Donald Trump barnstormed through battleground states Monday in a final bid to energize supporters, telling them they had one last chance “to beat the corrupt system,” and at his penultimante campaign stop, he touted a new bit of celebrity support for his candidacy.
Trump channeled Hollywood as he kicked off the final rally of his unconventional presidential campaign.
“Today is our Independence Day,” Trump declared at a rally in Grand, Rapids Michigan in the early hours Tuesday. “Today the American working class is going to strike back.”
Trump had been expected to hold his last rally in New Hampshire - but added one last event to his calendar as his team made an 11th-hour push into traditionally Democratic states.
Trump said he doesn’t need superstars like Jay Z, Beyonce or Lady Gaga to draw crowds, like his rival, Hillary Clinton. He said, “All we need is great ideas to make America great again.”
Prior to the event in Grand Rapids, at his fourth rally of the day, Trump told a crowd in Manchester, New Hampshire that he had heard from both Tom Brady and Patriots coach Bill Belichick Monday, and the two said they were supporting him. He said Brady called him to say he already voted for him, and Belichick wrote him a letter to offer his support.
“Donald, I support you, you’re my friend and I voted for you,” Trump said Brady told him in a phone conversation. However, in a radio interview Monday, Brady denied he had already voted.
And Belichik, Trump told the crowd, had written him a letter of endorsement, which he then proceeded to read.
“Congratulations on a tremendous campaign. You have dealt with an unbelievable slanted and negative media and have come out beautifully,” Trump said. “You’ve proved to be the ultimate competitor and fighter. Your leadership is amazing. I have always had tremendous respect for you, but the toughness and perseverance you have displayed over the past year is remarkable. Hopefully tomorrow’s elections results will give the opportunity to Make America Great Again.”
The letter was, Trump said, signed “Best wishes for great results tomorrow, Bill Belichick.” Clinton has seen her own celebrity supporters show up on the trail in person to lend her their support, including, Bruce Springsteen, Bon Jovi, Katy Perry, among others in the closing days of her campaign.
In Manchester, Trump also went after Sen. Elizabeth Warren,a dig at her claim of Native American ancestry, and he accused her of having accomplished nothing in the Senate. “So I’ll make you a deal, you can have Pocahontas, I’ll take Tom Brady and Bill Belichick,” Trump said.
Trump vowed in his final speeches as a candidate to “beat the corrupt system,” but at moments, he was also a little nostalgic, looking back fondly at a campaign that has improbably put the first-time politician on the brink of the presidency.
As he sped through five rallies Monday, he recalled the rivals he’d vanquished and as he surveyed the crowd in Scranton, Pennsylvania, he mused, “It’s been a long journey.”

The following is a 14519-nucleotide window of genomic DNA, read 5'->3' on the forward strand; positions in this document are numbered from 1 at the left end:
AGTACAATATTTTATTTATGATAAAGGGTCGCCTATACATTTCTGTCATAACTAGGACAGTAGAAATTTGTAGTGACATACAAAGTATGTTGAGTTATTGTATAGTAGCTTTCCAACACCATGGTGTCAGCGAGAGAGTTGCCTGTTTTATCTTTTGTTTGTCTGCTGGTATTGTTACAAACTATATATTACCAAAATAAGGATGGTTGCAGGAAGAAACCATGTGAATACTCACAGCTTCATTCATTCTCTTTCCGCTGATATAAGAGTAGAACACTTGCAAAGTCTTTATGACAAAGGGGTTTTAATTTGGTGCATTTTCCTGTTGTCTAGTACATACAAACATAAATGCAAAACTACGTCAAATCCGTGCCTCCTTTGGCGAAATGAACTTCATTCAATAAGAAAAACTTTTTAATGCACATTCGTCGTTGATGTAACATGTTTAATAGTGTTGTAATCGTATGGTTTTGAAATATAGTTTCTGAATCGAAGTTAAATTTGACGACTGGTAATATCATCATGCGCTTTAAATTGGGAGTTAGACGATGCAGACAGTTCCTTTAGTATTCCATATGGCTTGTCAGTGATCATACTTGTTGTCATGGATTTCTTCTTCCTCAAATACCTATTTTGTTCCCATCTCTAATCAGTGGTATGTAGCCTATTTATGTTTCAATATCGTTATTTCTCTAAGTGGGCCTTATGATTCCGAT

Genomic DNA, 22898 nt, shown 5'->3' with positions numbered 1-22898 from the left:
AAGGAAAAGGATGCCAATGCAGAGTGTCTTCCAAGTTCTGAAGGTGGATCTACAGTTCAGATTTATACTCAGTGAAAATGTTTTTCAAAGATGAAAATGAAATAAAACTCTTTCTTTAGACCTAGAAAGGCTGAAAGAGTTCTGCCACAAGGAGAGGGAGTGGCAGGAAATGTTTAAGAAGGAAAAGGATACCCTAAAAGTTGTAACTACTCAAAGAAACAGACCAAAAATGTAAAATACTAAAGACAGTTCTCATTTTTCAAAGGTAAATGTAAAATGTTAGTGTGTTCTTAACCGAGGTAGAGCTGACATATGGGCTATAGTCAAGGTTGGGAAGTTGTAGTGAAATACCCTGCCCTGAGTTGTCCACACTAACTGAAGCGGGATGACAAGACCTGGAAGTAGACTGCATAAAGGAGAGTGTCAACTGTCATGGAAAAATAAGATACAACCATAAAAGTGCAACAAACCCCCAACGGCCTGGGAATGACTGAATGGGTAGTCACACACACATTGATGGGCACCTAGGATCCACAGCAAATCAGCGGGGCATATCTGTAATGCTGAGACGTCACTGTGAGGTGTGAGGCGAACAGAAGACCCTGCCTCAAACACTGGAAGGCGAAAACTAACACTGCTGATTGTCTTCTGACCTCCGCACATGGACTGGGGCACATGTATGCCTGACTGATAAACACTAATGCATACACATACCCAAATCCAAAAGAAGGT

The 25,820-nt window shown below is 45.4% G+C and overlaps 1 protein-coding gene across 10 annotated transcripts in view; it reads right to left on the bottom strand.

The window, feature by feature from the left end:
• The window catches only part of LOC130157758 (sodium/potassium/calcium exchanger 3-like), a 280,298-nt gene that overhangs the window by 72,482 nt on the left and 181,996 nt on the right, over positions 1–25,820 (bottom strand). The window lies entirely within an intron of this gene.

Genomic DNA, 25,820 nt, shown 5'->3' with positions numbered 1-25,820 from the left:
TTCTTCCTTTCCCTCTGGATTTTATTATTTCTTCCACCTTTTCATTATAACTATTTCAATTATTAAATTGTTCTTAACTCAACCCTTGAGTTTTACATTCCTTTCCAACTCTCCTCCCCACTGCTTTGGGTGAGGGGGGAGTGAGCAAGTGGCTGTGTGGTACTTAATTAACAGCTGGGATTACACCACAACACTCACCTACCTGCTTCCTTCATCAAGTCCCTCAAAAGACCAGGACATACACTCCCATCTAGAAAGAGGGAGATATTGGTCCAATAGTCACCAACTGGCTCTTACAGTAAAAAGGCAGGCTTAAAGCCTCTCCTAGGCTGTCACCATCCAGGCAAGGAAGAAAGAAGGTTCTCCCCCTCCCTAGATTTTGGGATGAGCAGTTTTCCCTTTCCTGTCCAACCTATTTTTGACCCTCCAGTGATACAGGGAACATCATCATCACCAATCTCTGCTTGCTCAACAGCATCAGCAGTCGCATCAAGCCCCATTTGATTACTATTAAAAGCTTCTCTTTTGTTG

Still, Trump was aggressive to the end, slamming Clinton as the “face of failure.” Having made the new FBI review a centerpiece of his closing case to voters, he argued that the Democrat was being protected by a “totally rigged system.”
“You have one magnificent chance to beat the corrupt system and deliver justice,” Trump said. “Do not let this opportunity slip away.”
The comments were a reminder that FBI Director James Comey’s news Sunday, that the recently discovered emails, was a doubled-edged sword for Clinton. While it vindicated her claims that the emails would not yield new evidence, it ensured that a controversy that has dogged her campaign from the start would follow her through Election Day.
Across the country, nearly 24 million early ballots were cast under the shadow of Comey’s initial announcement of a new email review. That number represents about half of the nearly 45 million people who had cast votes by Monday, according to Associated Press data.
The inquiry involved material found on a computer belonging to Anthony Weiner, the disgraced former congressman and estranged husband of Huma Abedin, a longtime Clinton aide. Comey said Sunday the FBI reviewed communications “to or from Hillary Clinton while she was secretary of state.”
Clinton will need high turnout - particularly among Obama’s young, diverse coalition of voters - to carry her over the finish line Tuesday. Roughly half the states with advance voting have reported record turnout, including Florida and Nevada, which have booming Hispanic populations, which may be a good sign for Clinton.
In Florida alone, Hispanic participation is up by more than 453,000 votes, nearly doubling the 2012 level. Black turnout is up compared to 2012, but that share of the total vote is lower due to bigger jumps among Latinos and whites, according to University of Florida professor Daniel Smith
In Nevada, where more than three-fourths of expected ballots have been cast, Democrats also lead, 42 percent to 36 percent.
Trump deputy campaign manager David Bossie downplayed the impact of increased Hispanic participation, telling reporters on a conference call, “We feel that we’re going to get a good share of those votes.” However, he sidestepped two questions about the level of Hispanic vote Trump needs to win the presidency.
Without victories in Florida and Nevada, Trump’s path to 270 electoral votes would be exceedingly narrow. He already must win nearly all of the roughly dozen battleground states.
Trump had planned to keep up his breakneck travel schedule deep into Election Day, but aides revised plans, keeping the businessman in New York.
Midway through his final day of travel Monday, Trump praised his supporters for having created a “movement.” But he warned it would all slip away if he loses Tuesday.
“Go vote,” he urged. “Or honestly, we’ve all wasted our time.”
CBS News’ Sopan Deb and Catherine Cannon contributed to this report